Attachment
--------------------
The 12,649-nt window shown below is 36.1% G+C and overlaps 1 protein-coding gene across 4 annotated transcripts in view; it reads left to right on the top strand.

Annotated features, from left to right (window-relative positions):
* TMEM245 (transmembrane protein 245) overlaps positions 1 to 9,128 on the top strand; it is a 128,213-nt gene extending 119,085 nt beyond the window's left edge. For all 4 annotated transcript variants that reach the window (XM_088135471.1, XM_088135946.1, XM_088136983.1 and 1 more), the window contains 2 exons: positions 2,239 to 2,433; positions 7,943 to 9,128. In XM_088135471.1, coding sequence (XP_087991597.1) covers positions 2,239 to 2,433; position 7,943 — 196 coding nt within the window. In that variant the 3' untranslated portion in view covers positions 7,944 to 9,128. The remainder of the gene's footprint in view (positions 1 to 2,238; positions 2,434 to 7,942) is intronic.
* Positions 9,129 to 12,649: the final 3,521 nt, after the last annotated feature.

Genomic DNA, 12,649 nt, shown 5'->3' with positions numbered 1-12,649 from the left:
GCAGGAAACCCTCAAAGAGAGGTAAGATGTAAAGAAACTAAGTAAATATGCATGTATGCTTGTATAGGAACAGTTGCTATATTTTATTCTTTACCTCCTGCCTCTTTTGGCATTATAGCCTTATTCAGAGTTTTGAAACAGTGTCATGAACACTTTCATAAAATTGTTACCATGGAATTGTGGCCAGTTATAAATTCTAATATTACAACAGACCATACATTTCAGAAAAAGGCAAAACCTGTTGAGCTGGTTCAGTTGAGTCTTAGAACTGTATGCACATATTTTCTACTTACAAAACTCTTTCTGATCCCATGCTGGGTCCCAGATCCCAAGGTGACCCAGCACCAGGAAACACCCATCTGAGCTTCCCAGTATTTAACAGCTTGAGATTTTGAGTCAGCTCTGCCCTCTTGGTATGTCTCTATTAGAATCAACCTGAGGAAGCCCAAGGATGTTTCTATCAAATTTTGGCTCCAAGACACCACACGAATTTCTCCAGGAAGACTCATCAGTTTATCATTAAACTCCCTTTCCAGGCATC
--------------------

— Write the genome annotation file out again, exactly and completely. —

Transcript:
The 12,649-nt window shown below is 36.1% G+C and overlaps 1 protein-coding gene across 4 annotated transcripts in view; it reads left to right on the top strand.

Annotated features, from left to right (window-relative positions):
* TMEM245 (transmembrane protein 245) overlaps positions 1 to 9,128 on the top strand; it is a 128,213-nt gene extending 119,085 nt beyond the window's left edge. For all 4 annotated transcript variants that reach the window (XM_088135471.1, XM_088135946.1, XM_088136983.1 and 1 more), the window contains 2 exons: positions 2,239 to 2,433; positions 7,943 to 9,128. In XM_088135471.1, coding sequence (XP_087991597.1) covers positions 2,239 to 2,433; position 7,943 — 196 coding nt within the window. In that variant the 3' untranslated portion in view covers positions 7,944 to 9,128. The remainder of the gene's footprint in view (positions 1 to 2,238; positions 2,434 to 7,942) is intronic.
* Positions 9,129 to 12,649: the final 3,521 nt, after the last annotated feature.

Genomic DNA, 12,649 nt, shown 5'->3' with positions numbered 1-12,649 from the left:
GCAGGAAACCCTCAAAGAGAGGTAAGATGTAAAGAAACTAAGTAAATATGCATGTATGCTTGTATAGGAACAGTTGCTATATTTTATTCTTTACCTCCTGCCTCTTTTGGCATTATAGCCTTATTCAGAGTTTTGAAACAGTGTCATGAACACTTTCATAAAATTGTTACCATGGAATTGTGGCCAGTTATAAATTCTAATATTACAACAGACCATACATTTCAGAAAAAGGCAAAACCTGTTGAGCTGGTTCAGTTGAGTCTTAGAACTGTATGCACATATTTTCTACTTACAAAACTCTTTCTGATCCCATGCTGGGTCCCAGATCCCAAGGTGACCCAGCACCAGGAAACACCCATCTGAGCTTCCCAGTATTTAACAGCTTGAGATTTTGAGTCAGCTCTGCCCTCTTGGTATGTCTCTATTAGAATCAACCTGAGGAAGCCCAAGGATGTTTCTATCAAATTTTGGCTCCAAGACACCACACGAATTTCTCCAGGAAGACTCATCAGTTTATCATTAAACTCCCTTTCCAGGCATC